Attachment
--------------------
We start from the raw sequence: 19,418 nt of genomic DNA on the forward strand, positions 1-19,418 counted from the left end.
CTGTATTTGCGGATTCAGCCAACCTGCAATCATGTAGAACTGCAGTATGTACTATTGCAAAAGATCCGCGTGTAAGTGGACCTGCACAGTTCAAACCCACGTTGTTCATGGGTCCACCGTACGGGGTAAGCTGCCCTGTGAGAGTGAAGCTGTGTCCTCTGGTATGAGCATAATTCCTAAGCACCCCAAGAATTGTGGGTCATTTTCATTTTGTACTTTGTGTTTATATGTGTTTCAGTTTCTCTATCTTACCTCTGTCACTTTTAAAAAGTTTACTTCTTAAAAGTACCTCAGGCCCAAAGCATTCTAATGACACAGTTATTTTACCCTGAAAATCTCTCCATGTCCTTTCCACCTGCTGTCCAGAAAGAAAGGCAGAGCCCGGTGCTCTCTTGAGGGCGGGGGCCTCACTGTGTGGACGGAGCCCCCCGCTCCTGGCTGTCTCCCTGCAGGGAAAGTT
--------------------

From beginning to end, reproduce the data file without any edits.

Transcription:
We start from the raw sequence: 19,418 nt of genomic DNA on the forward strand, positions 1-19,418 counted from the left end.
CTGTATTTGCGGATTCAGCCAACCTGCAATCATGTAGAACTGCAGTATGTACTATTGCAAAAGATCCGCGTGTAAGTGGACCTGCACAGTTCAAACCCACGTTGTTCATGGGTCCACCGTACGGGGTAAGCTGCCCTGTGAGAGTGAAGCTGTGTCCTCTGGTATGAGCATAATTCCTAAGCACCCCAAGAATTGTGGGTCATTTTCATTTTGTACTTTGTGTTTATATGTGTTTCAGTTTCTCTATCTTACCTCTGTCACTTTTAAAAAGTTTACTTCTTAAAAGTACCTCAGGCCCAAAGCATTCTAATGACACAGTTATTTTACCCTGAAAATCTCTCCATGTCCTTTCCACCTGCTGTCCAGAAAGAAAGGCAGAGCCCGGTGCTCTCTTGAGGGCGGGGGCCTCACTGTGTGGACGGAGCCCCCCGCTCCTGGCTGTCTCCCTGCAGGGAAAGTT